USDA PRIME: These dry aged bone-in Ribeye Steaks are graded USDA Prime, the top tier of quality in the U.S. On average, about 9% of graded cattle will achieve Prime status, but taking things a step further, we inspect each primal that moves through our facility to guarantee quality. If we don’t think a piece deserves the Prime grade, we won’t ship it.
HOLSTEIN CATTLE: Our California Reserve Ribeye Steaks are cut from Holstein cattle, raised in California predominantly in the Southeastern corner of the state. The size (diameter) of Holstein steaks will be smaller than the Angus which will allow for a thicker steak.
SHIP FRESH: We cut these steaks fresh the day we ship out, and once they are received they are good for 4-5 days in your refrigerator or 6-7 months in the freezer.
DRY AGED: Before these were processed into steaks, these Ribeye steaks were dry aged for 30-35 days. What is dry aged beef?
This is the big brother of the Ribeye Steak. The only difference between the two is the presence of the bone; otherwise, it’s the same steak. All bone-in Ribeye Steaks will, clearly, have a bone (who knew?!), but the size of the bone fluctuates. The Ribeye Steak cut from the loin end of the rib (towards the south end of a north-bound cow) will have a bone length of about 6 to 8 inches, while the steak cut from the chuck end (closer to the head of the cow) will have a much shorter bone, maybe only 3 to 4 inches long. If you’ve ever seen what is called the “cowboy” steak, it is cut from the loin end so that the bone is long enough to be exposed on one end while still having a good sized section attached to the steak.
The question that I field the most when it comes to this cut is whether or not the bone will add flavor to the steak. General opinion is split 50/50 on this question, but I count myself among those who believe that no additional flavor is imparted. My personal opinion is that the only time the bone will impart flavor into the attached meat is when the meat is braised. By simmering the meat in liquid, there will be an interaction of the bone essence (basically marrow) with said liquid, which will then ultimately become the accompanying sauce. A steak on the grill will not replicate that co-mingling because there is simply no transfer medium.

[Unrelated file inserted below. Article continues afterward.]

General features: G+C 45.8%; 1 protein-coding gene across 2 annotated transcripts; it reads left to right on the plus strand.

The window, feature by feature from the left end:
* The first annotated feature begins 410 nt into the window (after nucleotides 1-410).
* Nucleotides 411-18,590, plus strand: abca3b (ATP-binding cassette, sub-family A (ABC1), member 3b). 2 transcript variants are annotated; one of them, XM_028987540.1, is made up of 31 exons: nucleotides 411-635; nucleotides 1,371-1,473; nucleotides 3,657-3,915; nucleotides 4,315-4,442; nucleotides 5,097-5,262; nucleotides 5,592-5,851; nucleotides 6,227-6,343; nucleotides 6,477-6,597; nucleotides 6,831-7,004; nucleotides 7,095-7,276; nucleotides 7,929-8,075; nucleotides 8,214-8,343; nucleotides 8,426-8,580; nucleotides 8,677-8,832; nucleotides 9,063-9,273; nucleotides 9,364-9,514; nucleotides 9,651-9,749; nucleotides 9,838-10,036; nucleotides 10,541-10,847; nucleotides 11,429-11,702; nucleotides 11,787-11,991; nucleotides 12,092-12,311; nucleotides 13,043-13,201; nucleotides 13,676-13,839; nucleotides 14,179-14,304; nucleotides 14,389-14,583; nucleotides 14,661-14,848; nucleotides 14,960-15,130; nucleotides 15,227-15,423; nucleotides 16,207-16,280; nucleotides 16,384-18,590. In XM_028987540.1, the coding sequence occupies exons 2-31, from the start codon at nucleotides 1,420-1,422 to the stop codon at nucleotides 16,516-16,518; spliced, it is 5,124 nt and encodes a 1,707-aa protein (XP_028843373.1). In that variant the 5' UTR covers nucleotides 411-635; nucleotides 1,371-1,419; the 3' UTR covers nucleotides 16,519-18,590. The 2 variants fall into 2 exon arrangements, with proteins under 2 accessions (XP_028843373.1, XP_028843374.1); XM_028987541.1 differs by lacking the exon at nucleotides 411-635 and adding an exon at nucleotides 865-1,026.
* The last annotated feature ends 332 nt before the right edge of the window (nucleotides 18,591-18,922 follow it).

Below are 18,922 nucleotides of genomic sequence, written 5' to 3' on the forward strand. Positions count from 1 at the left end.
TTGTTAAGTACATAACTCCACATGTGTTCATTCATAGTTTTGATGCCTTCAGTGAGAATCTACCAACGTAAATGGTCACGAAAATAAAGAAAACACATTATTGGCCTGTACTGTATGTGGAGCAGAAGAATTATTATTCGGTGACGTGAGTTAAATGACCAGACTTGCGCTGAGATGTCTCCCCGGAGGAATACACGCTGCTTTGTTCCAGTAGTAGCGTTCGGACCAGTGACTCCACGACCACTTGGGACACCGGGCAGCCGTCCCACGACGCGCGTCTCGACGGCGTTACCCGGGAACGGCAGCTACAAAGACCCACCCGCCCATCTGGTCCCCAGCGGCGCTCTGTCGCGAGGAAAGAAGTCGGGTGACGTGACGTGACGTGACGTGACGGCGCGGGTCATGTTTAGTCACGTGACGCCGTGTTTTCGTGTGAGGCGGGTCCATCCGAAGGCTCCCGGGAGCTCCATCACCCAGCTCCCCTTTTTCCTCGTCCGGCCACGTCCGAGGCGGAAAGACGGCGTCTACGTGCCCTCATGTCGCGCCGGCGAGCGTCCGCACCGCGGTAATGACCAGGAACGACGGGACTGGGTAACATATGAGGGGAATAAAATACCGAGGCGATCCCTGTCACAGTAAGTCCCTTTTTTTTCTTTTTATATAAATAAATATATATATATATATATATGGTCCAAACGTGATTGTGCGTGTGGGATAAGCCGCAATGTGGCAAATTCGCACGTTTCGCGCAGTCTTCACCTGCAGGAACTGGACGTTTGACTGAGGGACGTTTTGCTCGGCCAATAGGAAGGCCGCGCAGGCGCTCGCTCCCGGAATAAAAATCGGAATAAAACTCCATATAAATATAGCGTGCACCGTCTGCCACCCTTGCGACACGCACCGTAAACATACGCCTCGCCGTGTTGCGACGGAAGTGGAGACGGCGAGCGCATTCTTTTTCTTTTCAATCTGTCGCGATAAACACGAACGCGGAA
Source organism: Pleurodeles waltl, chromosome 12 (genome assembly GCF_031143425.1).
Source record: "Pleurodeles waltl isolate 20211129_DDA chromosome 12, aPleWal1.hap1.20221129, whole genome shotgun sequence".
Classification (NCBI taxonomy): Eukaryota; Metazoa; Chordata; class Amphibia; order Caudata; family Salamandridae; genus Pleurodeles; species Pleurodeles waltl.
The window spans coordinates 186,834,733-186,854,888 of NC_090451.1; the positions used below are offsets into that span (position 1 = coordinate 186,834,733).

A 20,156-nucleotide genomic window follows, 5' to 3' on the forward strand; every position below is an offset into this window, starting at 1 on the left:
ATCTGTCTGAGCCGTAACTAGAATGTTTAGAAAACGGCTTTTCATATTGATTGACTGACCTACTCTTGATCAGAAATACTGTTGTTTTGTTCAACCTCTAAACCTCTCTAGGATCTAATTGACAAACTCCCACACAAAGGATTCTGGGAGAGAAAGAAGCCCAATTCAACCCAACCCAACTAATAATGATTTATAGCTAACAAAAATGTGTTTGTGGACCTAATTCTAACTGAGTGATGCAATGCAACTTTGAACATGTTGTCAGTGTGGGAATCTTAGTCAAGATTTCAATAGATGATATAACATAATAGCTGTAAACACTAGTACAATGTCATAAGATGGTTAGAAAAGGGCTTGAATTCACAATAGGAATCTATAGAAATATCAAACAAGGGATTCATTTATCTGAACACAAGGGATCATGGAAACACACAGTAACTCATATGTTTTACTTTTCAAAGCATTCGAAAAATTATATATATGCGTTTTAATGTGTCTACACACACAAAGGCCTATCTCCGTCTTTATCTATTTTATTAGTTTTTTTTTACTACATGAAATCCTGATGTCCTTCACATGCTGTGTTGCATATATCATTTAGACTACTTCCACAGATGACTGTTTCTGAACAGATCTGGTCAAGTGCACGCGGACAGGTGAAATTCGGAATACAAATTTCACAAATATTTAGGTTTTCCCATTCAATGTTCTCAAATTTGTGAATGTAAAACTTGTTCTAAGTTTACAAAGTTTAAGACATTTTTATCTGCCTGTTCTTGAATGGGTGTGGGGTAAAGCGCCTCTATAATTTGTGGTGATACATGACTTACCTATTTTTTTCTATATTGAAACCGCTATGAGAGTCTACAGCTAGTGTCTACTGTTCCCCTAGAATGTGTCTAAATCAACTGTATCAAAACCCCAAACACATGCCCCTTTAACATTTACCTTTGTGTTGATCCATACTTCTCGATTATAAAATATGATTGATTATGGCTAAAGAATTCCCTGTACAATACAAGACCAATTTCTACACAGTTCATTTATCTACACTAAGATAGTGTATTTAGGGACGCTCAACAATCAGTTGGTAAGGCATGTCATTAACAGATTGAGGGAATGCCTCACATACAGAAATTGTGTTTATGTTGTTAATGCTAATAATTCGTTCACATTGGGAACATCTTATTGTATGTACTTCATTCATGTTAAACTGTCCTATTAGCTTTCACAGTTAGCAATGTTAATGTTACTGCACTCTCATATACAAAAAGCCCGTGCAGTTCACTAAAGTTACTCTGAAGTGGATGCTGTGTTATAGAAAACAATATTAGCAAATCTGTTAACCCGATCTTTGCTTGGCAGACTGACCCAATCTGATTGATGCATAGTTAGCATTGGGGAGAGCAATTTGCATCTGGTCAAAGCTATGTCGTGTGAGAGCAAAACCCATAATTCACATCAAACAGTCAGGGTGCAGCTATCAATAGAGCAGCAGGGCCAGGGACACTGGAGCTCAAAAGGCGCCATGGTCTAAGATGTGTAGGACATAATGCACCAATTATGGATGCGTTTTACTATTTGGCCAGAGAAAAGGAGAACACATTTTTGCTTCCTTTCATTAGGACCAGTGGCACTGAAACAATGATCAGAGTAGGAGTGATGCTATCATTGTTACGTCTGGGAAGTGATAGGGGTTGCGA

So does that mean it’s not worth it? If it wasn’t worth it would I have anything to do with it? Didn’t think so. The addition of the bone with the steak takes a classic cut and gives it a little flair, along with the great fun of chewing on the bone once the steak is gone. This bone is the exact counterpart to pork baby back ribs and will have a thick portion of meat in addition to the Ribeye Steak; in some cases as much as an inch thick attached to it.
We dry age the whole prime rib as a primal, and once it hits 30 to 35 days of dry age, it’s ready to be cut into bone-in Ribeye Steaks. Similar to the Kansas City strip steaks, you will see some darkening in the bones of this cut; the result of dry aged beef. During the dry aging process, these rib bones, as well as the outer layer of fat, are exposed to the open air in our temperature controlled dry aging rooms. When cutting rib steaks from a dry aged prime rib, or ‘export rib’ in industry terms, the outer fat is trimmed, as are the outermost edges of the rib bones. This trimming process eliminates the outer crust that develops during the dry aging process, leaving behind a more flavorful and tender product.
The basic cooking and seasoning of a bone-in Ribeye Steak will be about identical to the boneless Ribeye Steak, where you’ll differ on the bone-in version is the slicing and serving.
For individual steaks, you really wouldn’t want to go above a 16 oz or 20 oz portion per person. The larger sized steaks, 24oz and up, are ideal candidates for being sliced and served ‘family style.’